Obstruction of Law Enforcement and legal officers in discharge of their official duties is generally a misdemeanor under Georgia law. It is governed by code section 16-10-24 and makes it a crime to obstruct any law enforcement officer, prison guard, jailer, correctional officer, community supervision officer, department of juvenile justice officer, probation officer or game warden.
There are a few types of ways one can “obstruct” an officer under Georgia law. First, you can prevent an officer from discharging their official duties by running, arguing, lying or doing something that makes it more difficult or completely prevents them from doing their job. This would be classified as misdemeanor obstruction in Georgia and is punishable by up to twelve months in jail and/or a fine of up to $1,000. You don’t have to make any physical contact with the officer to be charged with misdemeanor obstruction.
A second type of obstruction is considered more serious. If you make violent contact with an officer in the process of discharging their legal duties or you threaten violence on an officer, you may be charged with felony obstruction of justice which carries a one-to-five year sentence for a first offense. If you’ve already been convicted of obstruction in the past, the sentence may be enhanced based on past convictions.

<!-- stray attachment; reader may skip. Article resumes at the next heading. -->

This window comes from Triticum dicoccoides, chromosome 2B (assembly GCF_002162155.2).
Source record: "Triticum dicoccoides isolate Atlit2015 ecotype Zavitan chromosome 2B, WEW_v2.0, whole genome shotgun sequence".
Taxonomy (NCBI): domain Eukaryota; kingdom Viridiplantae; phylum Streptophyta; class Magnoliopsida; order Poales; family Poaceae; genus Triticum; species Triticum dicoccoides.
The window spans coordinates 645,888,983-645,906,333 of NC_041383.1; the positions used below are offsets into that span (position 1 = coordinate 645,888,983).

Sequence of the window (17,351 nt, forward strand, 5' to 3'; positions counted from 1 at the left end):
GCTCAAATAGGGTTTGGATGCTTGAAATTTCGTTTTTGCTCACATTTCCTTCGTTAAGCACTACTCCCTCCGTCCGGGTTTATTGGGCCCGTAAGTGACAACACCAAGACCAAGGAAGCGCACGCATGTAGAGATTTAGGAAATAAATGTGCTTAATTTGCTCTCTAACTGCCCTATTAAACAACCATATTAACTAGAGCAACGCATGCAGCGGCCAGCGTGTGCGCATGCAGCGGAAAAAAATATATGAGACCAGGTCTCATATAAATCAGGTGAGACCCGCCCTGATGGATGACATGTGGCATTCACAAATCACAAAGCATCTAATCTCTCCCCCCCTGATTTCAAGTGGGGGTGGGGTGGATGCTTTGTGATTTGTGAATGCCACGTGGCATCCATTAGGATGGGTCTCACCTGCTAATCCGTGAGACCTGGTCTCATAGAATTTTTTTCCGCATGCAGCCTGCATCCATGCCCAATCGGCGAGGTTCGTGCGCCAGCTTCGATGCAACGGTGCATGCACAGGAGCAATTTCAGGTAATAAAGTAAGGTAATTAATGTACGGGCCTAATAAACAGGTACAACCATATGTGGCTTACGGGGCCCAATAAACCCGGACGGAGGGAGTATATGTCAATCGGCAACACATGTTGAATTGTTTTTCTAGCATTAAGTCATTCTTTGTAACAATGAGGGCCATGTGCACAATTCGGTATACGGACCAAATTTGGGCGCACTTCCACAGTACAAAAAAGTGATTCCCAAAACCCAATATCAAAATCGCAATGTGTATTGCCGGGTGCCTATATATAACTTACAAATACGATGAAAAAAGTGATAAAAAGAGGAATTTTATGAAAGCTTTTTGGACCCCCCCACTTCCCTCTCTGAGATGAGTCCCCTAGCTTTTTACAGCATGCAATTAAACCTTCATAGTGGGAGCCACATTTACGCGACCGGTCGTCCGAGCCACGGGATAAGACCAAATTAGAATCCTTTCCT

There is one final type of obstruction under Georgia law that involves throwing or expelling bodily fluids or other substances from within the human body at an officer. This version of obstruction carries with it the same one-to-five-year sentence, but also a minimum fine of $300.
Obstruction of justice is a fact-based offense under Georgia law. Whether you may be found guilty is going to depend on the specific set of facts and circumstances in your case. If you have been charged with obstruction, call us today at 404-581-0999 so we can get you into the office for a free consultation.